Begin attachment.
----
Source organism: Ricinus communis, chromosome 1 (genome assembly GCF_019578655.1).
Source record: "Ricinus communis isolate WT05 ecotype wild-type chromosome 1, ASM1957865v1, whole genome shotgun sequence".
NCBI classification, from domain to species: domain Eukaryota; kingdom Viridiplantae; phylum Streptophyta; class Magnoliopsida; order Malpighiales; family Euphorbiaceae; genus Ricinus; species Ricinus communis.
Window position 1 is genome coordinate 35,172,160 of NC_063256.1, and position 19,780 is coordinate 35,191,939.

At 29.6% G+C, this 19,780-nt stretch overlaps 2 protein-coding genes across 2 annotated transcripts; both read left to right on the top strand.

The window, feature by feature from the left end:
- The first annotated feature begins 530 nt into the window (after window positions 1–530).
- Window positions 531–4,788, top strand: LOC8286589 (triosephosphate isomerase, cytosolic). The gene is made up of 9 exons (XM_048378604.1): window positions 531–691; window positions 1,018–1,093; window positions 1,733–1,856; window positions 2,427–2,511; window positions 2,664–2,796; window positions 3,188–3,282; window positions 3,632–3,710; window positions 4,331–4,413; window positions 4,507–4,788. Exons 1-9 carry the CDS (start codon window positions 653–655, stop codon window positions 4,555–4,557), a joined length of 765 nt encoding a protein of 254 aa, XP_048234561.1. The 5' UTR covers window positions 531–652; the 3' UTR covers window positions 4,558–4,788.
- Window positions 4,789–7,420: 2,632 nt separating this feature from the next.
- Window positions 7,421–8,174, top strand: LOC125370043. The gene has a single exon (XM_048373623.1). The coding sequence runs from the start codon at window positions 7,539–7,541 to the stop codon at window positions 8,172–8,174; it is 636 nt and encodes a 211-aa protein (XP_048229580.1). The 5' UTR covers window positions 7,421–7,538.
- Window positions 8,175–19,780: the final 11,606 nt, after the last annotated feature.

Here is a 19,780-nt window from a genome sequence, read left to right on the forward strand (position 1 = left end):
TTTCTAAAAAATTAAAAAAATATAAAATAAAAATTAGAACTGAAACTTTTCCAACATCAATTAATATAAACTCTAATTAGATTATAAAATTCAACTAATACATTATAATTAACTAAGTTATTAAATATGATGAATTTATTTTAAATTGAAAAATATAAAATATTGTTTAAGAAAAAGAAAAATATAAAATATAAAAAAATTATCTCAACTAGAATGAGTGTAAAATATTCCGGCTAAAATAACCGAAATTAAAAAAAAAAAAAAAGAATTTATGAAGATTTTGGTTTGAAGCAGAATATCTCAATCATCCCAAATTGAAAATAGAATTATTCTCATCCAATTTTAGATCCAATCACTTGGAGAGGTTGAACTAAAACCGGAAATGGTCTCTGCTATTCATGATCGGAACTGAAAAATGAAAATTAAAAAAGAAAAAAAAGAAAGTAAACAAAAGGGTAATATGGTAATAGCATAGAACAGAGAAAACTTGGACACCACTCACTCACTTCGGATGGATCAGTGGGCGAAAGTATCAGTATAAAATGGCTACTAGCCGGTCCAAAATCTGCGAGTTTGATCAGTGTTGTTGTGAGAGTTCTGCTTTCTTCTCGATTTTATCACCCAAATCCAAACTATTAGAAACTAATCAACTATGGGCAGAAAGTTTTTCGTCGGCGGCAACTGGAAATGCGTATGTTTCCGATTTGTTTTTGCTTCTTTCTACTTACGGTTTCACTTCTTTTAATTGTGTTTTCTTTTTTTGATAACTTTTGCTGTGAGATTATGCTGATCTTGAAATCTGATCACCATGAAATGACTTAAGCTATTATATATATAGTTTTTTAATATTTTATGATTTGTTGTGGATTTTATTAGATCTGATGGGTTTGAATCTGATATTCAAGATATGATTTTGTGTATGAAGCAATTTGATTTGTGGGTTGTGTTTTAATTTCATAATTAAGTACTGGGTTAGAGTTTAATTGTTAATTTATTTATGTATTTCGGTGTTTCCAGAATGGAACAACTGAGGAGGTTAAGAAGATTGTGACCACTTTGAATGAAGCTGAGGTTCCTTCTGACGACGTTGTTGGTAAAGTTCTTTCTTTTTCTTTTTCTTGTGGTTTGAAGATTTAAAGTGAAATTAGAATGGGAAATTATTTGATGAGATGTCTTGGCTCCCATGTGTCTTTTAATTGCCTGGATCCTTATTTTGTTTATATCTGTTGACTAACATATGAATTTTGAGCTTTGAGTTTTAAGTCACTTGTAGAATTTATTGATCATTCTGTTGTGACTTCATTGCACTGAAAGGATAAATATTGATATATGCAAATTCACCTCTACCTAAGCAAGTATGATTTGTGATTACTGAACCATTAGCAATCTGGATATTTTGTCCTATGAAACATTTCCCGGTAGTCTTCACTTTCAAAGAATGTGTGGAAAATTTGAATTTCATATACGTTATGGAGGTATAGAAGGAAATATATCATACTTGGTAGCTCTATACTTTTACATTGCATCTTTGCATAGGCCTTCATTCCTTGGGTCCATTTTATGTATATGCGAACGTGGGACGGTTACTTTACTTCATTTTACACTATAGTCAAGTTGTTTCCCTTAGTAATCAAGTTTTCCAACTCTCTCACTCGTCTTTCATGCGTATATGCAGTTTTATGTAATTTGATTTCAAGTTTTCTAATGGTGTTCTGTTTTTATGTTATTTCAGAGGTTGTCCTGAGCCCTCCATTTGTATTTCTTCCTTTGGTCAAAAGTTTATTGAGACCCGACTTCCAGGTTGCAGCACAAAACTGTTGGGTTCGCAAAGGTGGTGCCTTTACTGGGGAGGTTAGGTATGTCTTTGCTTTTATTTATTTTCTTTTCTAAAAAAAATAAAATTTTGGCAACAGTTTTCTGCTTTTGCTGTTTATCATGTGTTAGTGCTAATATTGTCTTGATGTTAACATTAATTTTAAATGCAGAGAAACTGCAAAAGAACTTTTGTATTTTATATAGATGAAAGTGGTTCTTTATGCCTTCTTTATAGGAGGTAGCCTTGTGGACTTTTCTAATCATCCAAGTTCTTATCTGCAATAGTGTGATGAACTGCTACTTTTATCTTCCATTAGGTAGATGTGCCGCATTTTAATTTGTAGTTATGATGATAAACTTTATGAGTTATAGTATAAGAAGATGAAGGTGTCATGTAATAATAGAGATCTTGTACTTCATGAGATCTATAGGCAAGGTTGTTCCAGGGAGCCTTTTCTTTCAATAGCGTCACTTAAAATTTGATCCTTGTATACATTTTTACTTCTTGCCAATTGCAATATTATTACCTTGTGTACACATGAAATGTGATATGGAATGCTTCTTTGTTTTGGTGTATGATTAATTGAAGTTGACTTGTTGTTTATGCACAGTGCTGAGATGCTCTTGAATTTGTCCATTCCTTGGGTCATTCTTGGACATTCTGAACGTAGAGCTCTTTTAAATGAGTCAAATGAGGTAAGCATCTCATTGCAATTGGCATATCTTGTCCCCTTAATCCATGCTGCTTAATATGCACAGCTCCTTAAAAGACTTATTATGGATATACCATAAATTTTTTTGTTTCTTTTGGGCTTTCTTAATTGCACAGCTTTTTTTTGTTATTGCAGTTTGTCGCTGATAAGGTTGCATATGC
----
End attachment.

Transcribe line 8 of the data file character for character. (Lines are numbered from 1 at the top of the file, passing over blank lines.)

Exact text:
- Window positions 531–4,788, top strand: LOC8286589 (triosephosphate isomerase, cytosolic). The gene is made up of 9 exons (XM_048378604.1): window positions 531–691; window positions 1,018–1,093; window positions 1,733–1,856; window positions 2,427–2,511; window positions 2,664–2,796; window positions 3,188–3,282; window positions 3,632–3,710; window positions 4,331–4,413; window positions 4,507–4,788. Exons 1-9 carry the CDS (start codon window positions 653–655, stop codon window positions 4,555–4,557), a joined length of 765 nt encoding a protein of 254 aa, XP_048234561.1. The 5' UTR covers window positions 531–652; the 3' UTR covers window positions 4,558–4,788.